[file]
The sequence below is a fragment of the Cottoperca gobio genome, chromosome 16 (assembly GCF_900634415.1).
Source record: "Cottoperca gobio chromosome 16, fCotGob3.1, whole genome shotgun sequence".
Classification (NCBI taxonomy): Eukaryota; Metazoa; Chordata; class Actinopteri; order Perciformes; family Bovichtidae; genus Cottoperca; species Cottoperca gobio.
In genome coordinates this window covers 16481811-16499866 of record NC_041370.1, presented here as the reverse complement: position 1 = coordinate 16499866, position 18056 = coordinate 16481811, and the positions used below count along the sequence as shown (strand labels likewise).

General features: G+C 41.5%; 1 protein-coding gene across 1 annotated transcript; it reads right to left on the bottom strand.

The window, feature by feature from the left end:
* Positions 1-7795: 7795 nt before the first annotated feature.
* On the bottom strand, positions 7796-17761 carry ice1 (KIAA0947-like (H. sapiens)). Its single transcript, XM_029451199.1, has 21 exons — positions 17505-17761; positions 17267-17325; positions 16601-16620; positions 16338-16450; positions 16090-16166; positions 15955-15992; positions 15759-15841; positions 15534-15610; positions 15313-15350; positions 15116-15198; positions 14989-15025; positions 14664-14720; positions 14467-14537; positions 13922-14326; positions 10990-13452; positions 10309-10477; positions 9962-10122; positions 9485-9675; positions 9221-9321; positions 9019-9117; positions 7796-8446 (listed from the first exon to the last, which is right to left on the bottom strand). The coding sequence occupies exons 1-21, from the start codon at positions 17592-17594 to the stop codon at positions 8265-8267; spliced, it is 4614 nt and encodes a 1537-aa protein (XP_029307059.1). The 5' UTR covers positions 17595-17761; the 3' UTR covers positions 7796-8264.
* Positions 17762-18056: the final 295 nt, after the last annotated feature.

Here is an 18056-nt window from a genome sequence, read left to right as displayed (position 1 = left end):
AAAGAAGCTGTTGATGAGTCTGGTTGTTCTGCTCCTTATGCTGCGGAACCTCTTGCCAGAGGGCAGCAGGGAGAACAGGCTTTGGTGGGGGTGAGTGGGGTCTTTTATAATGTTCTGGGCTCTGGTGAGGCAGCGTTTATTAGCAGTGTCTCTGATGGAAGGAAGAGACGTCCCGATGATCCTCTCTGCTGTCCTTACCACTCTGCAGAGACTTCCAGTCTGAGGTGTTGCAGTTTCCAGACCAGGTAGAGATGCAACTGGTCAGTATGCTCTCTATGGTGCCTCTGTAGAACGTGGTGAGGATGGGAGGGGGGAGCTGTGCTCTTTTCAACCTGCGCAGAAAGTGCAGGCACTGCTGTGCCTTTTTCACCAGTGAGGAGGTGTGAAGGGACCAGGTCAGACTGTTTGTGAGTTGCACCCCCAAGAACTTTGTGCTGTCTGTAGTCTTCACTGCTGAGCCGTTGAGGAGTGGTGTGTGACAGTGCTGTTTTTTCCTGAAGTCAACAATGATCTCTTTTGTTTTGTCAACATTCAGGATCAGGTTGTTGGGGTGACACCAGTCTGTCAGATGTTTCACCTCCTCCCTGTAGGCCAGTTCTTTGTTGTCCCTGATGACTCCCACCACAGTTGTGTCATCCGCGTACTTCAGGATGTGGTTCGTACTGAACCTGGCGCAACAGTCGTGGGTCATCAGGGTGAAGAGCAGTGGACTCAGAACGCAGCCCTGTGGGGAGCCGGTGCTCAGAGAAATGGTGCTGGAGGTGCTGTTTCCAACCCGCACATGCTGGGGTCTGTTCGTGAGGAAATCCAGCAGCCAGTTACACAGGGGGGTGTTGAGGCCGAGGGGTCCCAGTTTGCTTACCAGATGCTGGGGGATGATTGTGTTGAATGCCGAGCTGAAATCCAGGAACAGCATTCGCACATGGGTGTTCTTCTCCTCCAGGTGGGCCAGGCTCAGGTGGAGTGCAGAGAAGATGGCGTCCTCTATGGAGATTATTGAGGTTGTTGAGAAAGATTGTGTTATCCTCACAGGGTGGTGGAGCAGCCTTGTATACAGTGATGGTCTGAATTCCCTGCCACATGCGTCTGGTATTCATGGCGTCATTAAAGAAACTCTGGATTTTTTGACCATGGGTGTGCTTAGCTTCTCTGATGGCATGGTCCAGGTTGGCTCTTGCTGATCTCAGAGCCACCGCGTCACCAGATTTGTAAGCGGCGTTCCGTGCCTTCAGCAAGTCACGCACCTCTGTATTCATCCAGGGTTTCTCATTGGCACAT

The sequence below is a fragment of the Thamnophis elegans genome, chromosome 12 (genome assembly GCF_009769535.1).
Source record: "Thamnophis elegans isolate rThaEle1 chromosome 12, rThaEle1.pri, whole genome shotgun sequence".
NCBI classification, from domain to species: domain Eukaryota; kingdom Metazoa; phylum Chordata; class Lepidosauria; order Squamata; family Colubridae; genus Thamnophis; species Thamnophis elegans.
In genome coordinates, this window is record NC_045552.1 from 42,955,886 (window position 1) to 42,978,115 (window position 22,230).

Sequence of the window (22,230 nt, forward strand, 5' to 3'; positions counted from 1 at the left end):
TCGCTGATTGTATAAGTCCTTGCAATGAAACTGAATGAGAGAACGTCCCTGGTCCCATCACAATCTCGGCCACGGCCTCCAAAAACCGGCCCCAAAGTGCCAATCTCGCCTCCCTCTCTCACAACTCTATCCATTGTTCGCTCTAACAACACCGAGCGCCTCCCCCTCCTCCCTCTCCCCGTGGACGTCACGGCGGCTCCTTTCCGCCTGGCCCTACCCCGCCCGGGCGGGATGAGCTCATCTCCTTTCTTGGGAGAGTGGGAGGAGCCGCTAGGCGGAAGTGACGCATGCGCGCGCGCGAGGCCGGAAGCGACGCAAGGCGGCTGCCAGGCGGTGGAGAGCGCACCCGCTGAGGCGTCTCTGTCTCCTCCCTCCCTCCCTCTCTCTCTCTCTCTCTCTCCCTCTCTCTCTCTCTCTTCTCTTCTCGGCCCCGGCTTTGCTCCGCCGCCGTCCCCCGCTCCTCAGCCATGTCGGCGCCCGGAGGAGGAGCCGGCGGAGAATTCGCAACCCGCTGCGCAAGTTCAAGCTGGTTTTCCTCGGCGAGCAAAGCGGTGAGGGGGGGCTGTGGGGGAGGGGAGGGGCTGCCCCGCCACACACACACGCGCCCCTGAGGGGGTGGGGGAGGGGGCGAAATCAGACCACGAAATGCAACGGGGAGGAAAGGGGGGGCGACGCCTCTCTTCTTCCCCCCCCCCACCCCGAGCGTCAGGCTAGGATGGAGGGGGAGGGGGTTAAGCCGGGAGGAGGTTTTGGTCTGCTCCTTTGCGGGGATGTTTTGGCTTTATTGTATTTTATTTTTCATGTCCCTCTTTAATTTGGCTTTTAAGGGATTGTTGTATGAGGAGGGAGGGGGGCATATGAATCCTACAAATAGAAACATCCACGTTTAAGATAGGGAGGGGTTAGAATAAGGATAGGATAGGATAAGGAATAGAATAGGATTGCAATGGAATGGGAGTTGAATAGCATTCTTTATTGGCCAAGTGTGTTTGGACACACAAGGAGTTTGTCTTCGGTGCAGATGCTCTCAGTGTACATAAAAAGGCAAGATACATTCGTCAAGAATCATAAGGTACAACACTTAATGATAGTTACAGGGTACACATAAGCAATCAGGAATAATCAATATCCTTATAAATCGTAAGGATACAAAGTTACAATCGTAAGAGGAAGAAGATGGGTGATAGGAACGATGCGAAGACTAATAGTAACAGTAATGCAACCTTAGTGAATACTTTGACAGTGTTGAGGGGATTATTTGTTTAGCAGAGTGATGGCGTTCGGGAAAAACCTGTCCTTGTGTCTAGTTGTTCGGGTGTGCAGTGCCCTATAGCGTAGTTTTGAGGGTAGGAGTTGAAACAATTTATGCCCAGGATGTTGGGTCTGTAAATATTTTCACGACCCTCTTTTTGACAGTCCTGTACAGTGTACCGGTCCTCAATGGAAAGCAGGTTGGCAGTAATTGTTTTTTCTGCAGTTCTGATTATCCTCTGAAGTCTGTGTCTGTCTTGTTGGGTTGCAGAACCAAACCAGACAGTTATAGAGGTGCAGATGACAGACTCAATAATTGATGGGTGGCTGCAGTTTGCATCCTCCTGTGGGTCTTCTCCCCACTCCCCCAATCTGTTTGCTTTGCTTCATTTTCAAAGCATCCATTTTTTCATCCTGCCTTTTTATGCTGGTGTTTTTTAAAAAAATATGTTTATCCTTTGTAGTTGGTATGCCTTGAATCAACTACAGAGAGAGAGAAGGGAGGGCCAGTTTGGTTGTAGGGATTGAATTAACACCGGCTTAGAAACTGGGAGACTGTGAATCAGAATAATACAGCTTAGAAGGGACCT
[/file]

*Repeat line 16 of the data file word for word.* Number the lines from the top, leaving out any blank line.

Sequence of the window (22,230 nt, forward strand, 5' to 3'; positions counted from 1 at the left end):